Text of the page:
What I mean is the internal censorship that’s been implanted deep within me for years; censorship whose arms pursue me even across the ocean. I don’t delude myself, heaven forbid, that the life of Jewish writers who use explicit terms like “fascism,” “apartheid” and “colonialism” is necessarily easy. Maybe the opposite is true. But even if they are considered traitors, they are still legitimate traitors, if only because of the faith of their opponents that one day they will see the light. Because, when all is said and done, they write out of an internal concern – perhaps wrongheaded, people will say, but still within the framework of an internal family dialogue.

A person with an Arab name can write an impressive piece condemning the occupation, the apartheid and the racism that are built into Israeli society, but he will always be read as an Arab. His ostensibly fierce remarks are liable only to confirm the anxieties lurking in readers’ hearts about the Arab: Here’s another Arab who’s proving, in black and white, that all the fears we have inculcated about them from infancy are justified. And if it’s a moderate Arab – a leftist with liberal notions – the Jewish readers will think that it’s thanks to them, a consequence of the light they instilled in them. They will also think that this illumination is certainly temporary, the result of years of taming and restraint, a type of enlightenment that can’t be trusted if the whip constantly held above the back of the enlightened Arab is set aside for a moment.

Over the years, I’ve wondered about the best way to address the Israeli public, and whether freedom of expression is conceivable for an Arab. Is equality of freedom of expression, according to the liberal-democratic definition, possible when essential components of equality are lacking? Is freedom of expression possible in the face of the knowledge that your boss, whatever his worldview may be, is a Jew? Is freedom of expression possible in the absence of economic equality, in the absence of a fair allocation of status and key positions in the system?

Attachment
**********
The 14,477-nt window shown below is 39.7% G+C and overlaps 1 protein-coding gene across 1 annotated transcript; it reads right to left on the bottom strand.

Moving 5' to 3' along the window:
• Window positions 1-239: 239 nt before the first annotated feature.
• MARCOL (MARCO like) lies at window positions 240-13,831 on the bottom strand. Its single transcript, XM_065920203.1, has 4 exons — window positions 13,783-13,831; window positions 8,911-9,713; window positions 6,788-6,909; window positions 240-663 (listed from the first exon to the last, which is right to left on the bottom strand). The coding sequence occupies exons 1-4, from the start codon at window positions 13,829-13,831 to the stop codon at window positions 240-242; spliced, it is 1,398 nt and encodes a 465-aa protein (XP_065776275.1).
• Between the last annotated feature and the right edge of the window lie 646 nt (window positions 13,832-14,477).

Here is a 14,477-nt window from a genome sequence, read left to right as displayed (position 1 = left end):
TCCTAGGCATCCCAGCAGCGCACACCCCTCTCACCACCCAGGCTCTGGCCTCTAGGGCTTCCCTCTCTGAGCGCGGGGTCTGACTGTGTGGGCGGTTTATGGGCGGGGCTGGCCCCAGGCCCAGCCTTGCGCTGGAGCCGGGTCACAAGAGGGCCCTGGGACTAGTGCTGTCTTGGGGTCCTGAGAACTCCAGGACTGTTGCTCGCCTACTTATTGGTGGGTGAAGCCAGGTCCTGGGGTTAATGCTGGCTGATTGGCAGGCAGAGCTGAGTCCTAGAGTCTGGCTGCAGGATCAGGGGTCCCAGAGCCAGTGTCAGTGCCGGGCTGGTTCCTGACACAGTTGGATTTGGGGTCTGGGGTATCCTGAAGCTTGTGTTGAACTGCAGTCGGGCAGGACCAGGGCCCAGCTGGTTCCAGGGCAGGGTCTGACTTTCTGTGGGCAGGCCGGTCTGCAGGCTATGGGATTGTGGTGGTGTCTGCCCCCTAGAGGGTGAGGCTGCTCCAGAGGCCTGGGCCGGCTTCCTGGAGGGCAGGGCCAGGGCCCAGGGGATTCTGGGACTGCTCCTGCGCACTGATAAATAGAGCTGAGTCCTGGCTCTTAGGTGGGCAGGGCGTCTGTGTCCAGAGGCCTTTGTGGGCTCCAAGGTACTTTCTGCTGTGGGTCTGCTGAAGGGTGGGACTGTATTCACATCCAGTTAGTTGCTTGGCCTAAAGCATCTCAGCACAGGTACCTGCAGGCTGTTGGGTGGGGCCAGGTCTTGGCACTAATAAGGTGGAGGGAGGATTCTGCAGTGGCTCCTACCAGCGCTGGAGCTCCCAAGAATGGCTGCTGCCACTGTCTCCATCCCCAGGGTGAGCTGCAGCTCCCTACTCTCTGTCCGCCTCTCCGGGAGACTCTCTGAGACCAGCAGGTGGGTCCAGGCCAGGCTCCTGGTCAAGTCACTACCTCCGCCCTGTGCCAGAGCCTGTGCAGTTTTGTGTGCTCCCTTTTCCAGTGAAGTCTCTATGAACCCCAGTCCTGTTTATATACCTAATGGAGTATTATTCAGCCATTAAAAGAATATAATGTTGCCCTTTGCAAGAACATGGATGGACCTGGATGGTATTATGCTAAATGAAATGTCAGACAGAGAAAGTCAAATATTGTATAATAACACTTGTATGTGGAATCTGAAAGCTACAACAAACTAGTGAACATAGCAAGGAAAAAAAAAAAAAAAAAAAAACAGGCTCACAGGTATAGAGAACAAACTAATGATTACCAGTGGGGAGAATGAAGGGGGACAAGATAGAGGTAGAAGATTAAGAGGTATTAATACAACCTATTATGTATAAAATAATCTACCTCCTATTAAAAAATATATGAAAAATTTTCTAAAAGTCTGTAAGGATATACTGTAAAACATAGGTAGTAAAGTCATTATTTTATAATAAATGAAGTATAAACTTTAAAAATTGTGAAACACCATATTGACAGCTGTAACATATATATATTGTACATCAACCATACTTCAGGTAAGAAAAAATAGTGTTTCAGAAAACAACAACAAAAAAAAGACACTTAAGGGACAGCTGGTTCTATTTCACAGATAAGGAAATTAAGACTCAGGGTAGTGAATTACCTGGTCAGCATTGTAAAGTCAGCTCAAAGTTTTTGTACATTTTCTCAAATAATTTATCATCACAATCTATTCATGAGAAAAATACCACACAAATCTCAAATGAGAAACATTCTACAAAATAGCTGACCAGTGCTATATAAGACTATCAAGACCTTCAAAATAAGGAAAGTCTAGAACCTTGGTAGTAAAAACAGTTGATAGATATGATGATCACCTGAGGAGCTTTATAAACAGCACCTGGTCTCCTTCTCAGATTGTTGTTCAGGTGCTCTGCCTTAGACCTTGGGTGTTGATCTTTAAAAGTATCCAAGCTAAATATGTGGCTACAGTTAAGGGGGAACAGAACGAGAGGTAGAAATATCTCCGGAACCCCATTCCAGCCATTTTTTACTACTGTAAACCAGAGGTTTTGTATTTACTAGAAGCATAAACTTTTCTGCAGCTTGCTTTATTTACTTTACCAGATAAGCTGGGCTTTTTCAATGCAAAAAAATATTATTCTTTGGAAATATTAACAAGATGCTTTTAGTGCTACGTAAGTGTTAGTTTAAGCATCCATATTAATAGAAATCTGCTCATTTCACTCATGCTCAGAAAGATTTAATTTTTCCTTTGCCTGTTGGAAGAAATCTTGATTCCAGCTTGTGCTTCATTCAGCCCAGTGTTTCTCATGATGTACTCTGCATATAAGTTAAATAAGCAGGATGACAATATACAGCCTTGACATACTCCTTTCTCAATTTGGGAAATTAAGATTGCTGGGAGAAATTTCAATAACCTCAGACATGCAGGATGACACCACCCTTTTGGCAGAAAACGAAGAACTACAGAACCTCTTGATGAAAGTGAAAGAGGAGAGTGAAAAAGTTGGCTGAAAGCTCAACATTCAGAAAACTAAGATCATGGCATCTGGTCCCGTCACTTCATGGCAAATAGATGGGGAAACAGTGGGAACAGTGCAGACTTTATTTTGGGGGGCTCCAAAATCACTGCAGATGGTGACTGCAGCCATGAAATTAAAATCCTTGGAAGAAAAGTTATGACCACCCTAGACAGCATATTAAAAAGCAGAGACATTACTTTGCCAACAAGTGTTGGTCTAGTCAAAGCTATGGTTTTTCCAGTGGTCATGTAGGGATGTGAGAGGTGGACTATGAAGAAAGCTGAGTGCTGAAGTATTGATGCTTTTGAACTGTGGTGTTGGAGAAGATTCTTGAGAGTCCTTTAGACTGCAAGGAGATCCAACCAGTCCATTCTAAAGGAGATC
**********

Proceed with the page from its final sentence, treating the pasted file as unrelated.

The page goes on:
I am really sorry for making a crude distinction between Jews and Arabs, a distinction I don’t believe in – but I wasn’t the one who invented the game of distributing privileges according to one’s origin. It’s a distinction whose laws, separating ruler from ruled, are powerful even when they’re not conscious. It’s a division of power that’s clear to a Palestinian, who from preschool imbibes the superiority of the Jewish state and, by comparison, his inferiority.

This column was and still is most precious to me, if only because with its help I tried to grapple with these issues, sometimes to stretch the boundary line and examine the limits of self-restraint and the limits of power. It’s important to me even if I sometimes was scornful of the function that I undoubtedly fulfill for the reader, and also when I cringed when hearing compliments like, “Your column gives us hope.”

I am taking a break, not because of these questions, which from my perspective have been an essential element of this column, but because of the uncertainty and the physical and mental distance I feel. This column is written in Hebrew by a Palestinian Arab citizen of the State of Israel who hoped (perhaps under the influence of the whip? – even though I swear it’s my most honest feeling), and still hopes, that Israel/Palestine will one become an egalitarian place regardless of race, religion, nationality and sexual definition.

So, shalom for now.